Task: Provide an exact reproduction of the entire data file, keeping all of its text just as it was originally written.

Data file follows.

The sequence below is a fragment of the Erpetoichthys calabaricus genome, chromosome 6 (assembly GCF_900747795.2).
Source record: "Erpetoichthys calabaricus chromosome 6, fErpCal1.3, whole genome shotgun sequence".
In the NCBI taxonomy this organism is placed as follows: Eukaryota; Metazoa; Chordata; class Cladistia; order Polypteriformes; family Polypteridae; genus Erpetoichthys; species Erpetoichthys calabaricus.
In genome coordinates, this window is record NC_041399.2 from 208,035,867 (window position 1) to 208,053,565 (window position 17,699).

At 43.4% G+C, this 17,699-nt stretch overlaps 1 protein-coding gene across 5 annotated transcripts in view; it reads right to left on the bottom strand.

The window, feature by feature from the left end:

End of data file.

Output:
The sequence below is a fragment of the Erpetoichthys calabaricus genome, chromosome 6 (assembly GCF_900747795.2).
Source record: "Erpetoichthys calabaricus chromosome 6, fErpCal1.3, whole genome shotgun sequence".
In the NCBI taxonomy this organism is placed as follows: Eukaryota; Metazoa; Chordata; class Cladistia; order Polypteriformes; family Polypteridae; genus Erpetoichthys; species Erpetoichthys calabaricus.
In genome coordinates, this window is record NC_041399.2 from 208,035,867 (window position 1) to 208,053,565 (window position 17,699).

At 43.4% G+C, this 17,699-nt stretch overlaps 1 protein-coding gene across 5 annotated transcripts in view; it reads right to left on the bottom strand.

The window, feature by feature from the left end: